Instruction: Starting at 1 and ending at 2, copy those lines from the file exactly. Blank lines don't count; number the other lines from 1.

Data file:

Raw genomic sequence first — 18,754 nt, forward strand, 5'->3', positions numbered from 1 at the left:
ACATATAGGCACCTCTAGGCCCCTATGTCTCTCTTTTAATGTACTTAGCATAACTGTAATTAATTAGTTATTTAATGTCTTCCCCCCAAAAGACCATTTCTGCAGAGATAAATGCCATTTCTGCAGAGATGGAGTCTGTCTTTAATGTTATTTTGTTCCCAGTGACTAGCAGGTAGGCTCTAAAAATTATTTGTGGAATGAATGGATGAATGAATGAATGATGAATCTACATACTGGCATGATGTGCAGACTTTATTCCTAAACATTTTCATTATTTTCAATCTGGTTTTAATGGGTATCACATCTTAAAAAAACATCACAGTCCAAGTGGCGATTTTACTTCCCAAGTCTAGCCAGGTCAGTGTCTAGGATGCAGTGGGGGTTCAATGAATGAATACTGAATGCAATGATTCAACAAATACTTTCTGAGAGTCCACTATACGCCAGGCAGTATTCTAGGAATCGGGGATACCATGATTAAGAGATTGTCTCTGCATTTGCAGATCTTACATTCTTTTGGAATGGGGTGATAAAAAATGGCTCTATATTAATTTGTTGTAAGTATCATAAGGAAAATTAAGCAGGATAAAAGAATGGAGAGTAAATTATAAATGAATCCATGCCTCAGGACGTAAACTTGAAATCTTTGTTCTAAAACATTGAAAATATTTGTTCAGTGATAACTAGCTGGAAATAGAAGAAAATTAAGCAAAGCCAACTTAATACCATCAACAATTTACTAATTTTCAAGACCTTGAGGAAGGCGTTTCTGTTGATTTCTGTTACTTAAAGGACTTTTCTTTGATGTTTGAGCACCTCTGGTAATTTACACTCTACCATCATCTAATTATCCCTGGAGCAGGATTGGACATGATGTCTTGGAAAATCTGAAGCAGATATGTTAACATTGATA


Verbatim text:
Raw genomic sequence first — 18,754 nt, forward strand, 5'->3', positions numbered from 1 at the left:
ACATATAGGCACCTCTAGGCCCCTATGTCTCTCTTTTAATGTACTTAGCATAACTGTAATTAATTAGTTATTTAATGTCTTCCCCCCAAAAGACCATTTCTGCAGAGATAAATGCCATTTCTGCAGAGATGGAGTCTGTCTTTAATGTTATTTTGTTCCCAGTGACTAGCAGGTAGGCTCTAAAAATTATTTGTGGAATGAATGGATGAATGAATGAATGATGAATCTACATACTGGCATGATGTGCAGACTTTATTCCTAAACATTTTCATTATTTTCAATCTGGTTTTAATGGGTATCACATCTTAAAAAAACATCACAGTCCAAGTGGCGATTTTACTTCCCAAGTCTAGCCAGGTCAGTGTCTAGGATGCAGTGGGGGTTCAATGAATGAATACTGAATGCAATGATTCAACAAATACTTTCTGAGAGTCCACTATACGCCAGGCAGTATTCTAGGAATCGGGGATACCATGATTAAGAGATTGTCTCTGCATTTGCAGATCTTACATTCTTTTGGAATGGGGTGATAAAAAATGGCTCTATATTAATTTGTTGTAAGTATCATAAGGAAAATTAAGCAGGATAAAAGAATGGAGAGTAAATTATAAATGAATCCATGCCTCAGGACGTAAACTTGAAATCTTTGTTCTAAAACATTGAAAATATTTGTTCAGTGATAACTAGCTGGAAATAGAAGAAAATTAAGCAAAGCCAACTTAATACCATCAACAATTTACTAATTTTCAAGACCTTGAGGAAGGCGTTTCTGTTGATTTCTGTTACTTAAAGGACTTTTCTTTGATGTTTGAGCACCTCTGGTAATTTACACTCTACCATCATCTAATTATCCCTGGAGCAGGATTGGACATGATGTCTTGGAAAATCTGAAGCAGATATGTTAACATTGATA